RSO publishes road rage ‘blueprint’

12.00 | 30 January 2014 | | 3 comments

Mayo County Council in Ireland has issued a “blueprint” for dealing with road rage in the wake of a TV documentary looking at stress and aggression on Irish roads. 

Mean Streets, screened on RTE on 26 January, concluded that “stress and aggression are commonplace on Irish roads”. The programme cited examples of “all-out altercations, bad manners and road rage played out almost every day on Irish streets”.

In an earlier survey of Irish drivers in 2012, 40% of respondents admitted “getting angry” while driving at least once a week – and 13% said they had gone as far as getting out of the vehicle in order to confront another driver.

Noel Gibbons, Mayo’s road safety officer, suggests that most “habitual aggressors” are in an argumentative and antagonistic state of mind even before they get into their car.

He said: “They see their car journey as a contest between themselves and other drivers who they believe shouldn’t be on the road in the first place.”

Noel Gibbons is warning drivers to become more aware of actions that are most likely to lead to a road rage incident. He says that these include slow driving, following too close to the car in front, unsafe lane changes, flashing headlights, blowing the car horn and obscene hand gestures.

He added: “In order to avoid a confrontation motorists should not over-react. They should put their pride in the back seat. Don’t challenge the other driver by speeding up or attempting to hold your own with them.

“Don’t endanger yourself by trying to evade the driver, don’t gesture or retaliate in any way and avoid eye contact.”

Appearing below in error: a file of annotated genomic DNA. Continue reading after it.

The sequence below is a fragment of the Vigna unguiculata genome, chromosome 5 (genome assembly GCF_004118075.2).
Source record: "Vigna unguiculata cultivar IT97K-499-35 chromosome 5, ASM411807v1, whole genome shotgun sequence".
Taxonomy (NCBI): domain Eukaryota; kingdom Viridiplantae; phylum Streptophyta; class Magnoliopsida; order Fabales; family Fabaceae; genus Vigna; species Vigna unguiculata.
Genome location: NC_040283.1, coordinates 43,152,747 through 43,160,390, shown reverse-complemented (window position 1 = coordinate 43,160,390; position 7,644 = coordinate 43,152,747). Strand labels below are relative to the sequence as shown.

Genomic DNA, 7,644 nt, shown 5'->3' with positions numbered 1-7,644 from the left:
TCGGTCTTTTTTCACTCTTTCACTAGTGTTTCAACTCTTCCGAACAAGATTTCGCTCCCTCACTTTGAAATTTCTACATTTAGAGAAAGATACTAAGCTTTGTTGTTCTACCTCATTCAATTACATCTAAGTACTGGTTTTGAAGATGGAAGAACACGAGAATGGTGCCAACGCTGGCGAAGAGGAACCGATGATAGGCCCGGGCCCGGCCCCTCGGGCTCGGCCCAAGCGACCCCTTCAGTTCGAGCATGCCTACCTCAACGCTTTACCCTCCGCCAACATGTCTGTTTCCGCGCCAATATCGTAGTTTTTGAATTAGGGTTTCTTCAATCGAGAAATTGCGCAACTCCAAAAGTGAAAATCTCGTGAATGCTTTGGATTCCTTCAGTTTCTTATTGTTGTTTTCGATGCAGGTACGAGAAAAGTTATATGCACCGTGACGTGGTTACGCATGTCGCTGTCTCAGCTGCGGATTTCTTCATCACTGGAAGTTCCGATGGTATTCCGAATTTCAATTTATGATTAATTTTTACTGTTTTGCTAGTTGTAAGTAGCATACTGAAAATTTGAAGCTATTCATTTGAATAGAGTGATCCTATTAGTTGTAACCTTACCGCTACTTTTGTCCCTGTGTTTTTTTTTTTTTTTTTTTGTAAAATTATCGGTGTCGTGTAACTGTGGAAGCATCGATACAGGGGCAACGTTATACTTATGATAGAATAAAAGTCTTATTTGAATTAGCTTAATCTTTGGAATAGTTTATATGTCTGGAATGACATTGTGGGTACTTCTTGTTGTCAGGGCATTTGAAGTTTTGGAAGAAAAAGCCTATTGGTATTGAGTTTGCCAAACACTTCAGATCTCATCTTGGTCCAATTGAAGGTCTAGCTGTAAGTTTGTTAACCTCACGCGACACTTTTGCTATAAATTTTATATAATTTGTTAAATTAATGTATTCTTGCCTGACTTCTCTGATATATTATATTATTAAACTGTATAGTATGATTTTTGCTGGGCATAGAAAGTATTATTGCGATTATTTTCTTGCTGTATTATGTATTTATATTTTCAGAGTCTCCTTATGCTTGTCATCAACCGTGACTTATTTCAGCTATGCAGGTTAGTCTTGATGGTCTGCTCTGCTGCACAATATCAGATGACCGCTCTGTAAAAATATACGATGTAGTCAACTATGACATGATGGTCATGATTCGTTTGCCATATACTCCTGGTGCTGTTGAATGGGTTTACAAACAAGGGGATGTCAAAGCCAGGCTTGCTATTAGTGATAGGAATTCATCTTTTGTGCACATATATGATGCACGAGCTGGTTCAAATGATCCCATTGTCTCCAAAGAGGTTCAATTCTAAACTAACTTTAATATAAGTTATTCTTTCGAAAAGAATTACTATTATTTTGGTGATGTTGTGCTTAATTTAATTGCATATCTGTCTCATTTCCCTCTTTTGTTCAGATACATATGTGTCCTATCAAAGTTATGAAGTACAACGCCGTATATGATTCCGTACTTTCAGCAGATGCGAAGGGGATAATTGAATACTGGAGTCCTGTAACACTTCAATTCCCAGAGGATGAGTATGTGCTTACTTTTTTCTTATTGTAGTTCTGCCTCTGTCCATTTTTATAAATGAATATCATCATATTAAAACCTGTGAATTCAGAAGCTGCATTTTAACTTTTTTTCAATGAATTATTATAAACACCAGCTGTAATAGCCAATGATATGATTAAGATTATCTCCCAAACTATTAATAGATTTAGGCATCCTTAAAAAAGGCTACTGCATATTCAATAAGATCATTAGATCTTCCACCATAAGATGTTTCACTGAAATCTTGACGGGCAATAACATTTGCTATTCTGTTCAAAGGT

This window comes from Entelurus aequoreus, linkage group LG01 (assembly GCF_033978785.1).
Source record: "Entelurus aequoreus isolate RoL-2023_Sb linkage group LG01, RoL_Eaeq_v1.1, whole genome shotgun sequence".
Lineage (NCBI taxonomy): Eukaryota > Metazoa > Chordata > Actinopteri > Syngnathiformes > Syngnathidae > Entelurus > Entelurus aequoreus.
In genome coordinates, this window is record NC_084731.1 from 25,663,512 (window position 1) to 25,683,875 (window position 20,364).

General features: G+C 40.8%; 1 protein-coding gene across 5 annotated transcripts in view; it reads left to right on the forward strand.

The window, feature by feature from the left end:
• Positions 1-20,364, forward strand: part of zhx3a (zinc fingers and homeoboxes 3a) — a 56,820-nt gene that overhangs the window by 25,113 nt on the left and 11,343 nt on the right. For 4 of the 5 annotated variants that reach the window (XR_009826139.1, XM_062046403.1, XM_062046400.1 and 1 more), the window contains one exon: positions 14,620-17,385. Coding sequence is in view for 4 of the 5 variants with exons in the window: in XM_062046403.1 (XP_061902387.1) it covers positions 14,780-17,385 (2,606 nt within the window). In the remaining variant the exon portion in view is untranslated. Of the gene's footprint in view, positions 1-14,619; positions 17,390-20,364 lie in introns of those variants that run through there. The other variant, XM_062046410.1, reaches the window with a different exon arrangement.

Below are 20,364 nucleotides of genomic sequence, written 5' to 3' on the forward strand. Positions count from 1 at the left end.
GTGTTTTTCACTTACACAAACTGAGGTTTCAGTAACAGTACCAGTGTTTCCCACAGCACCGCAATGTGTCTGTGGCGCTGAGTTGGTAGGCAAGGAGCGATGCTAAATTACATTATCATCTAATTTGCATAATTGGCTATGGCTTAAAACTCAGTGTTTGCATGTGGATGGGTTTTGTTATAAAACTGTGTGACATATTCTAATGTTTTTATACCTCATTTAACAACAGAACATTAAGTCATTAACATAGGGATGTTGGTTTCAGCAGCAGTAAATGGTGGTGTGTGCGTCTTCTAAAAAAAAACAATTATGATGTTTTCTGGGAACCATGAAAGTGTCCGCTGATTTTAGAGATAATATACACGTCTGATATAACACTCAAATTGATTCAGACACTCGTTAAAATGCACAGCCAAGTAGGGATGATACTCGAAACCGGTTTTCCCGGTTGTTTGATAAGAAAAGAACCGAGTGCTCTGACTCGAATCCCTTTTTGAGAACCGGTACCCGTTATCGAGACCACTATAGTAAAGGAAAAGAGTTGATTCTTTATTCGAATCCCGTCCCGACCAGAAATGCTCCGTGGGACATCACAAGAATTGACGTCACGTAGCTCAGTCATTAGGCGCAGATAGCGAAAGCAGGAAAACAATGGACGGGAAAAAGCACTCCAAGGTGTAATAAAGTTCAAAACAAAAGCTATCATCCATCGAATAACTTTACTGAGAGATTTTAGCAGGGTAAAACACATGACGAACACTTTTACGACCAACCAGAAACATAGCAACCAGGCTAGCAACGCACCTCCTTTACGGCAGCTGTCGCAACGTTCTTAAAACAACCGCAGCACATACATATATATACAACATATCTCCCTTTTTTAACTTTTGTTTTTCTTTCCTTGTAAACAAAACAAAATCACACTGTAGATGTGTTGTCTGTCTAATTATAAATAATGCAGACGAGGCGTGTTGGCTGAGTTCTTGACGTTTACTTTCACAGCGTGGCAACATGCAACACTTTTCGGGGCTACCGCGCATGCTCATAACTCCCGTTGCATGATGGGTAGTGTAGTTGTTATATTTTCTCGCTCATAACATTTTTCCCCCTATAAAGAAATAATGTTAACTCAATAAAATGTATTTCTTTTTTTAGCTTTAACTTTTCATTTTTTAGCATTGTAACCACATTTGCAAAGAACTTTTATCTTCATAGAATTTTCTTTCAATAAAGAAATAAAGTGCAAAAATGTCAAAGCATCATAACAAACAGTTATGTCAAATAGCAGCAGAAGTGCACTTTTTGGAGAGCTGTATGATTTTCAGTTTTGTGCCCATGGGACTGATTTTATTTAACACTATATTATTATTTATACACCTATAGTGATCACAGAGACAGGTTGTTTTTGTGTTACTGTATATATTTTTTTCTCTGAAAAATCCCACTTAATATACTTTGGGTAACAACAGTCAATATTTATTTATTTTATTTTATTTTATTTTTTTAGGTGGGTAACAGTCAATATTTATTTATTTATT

Noel Gibbons’ blueprint has been published on Mayo Council’s road safety Facebook page. For more information contact Noel Gibbons on 08778 70055.




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    Lock your doors, do not get close and personal. If pursued switch on hazard warning, flash headlamps repeatedly, drive to nearest police station or failing that a petrol station which is bound to be illuminated with a phone line to the police. Do not stop or pull into a layby. If pursued try to time arrival at traffic lights to leave pursuer facing a red light, on a motorway ensure the other driver is ahead at any junction so that he has to decide which road to take before you do. Have a passenger ring 999 from your mobile phone, but if not available phone yourself – calling for help in those circumstances would surely not be an offence.

    Idris Francis Fight Back with Facts Petersfield
    Agree (0) | Disagree (0)

    There was nothing particularly new in the RTE programme ‘Mean Streets’ or Mayo County Council’s ‘Blueprint’ for road rage. Professional driving instructors have been endeavouring to impart the attitude skills and behavioural skills for years and stress the dangers of road rage and retaliation etc. Road rage is a relatively new word in the motorists’ repertoire. we used the expression ‘bad manners’ years ago and still do. Many experts consider that the attitude skill is the key factor. No matter how good your motor or cognitive skills are, it’s vitally important to possess the positive attitude skill. It’s good that that the various media types and road safety organisations keep plugging the message.

    Tom Harrington LL B Tralee, Co. Kerry
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    Either that or spend a couple of months driving on Belgium’s motorways. Seriously, well done Noel, a great campaign.

    Gareth, Surrey
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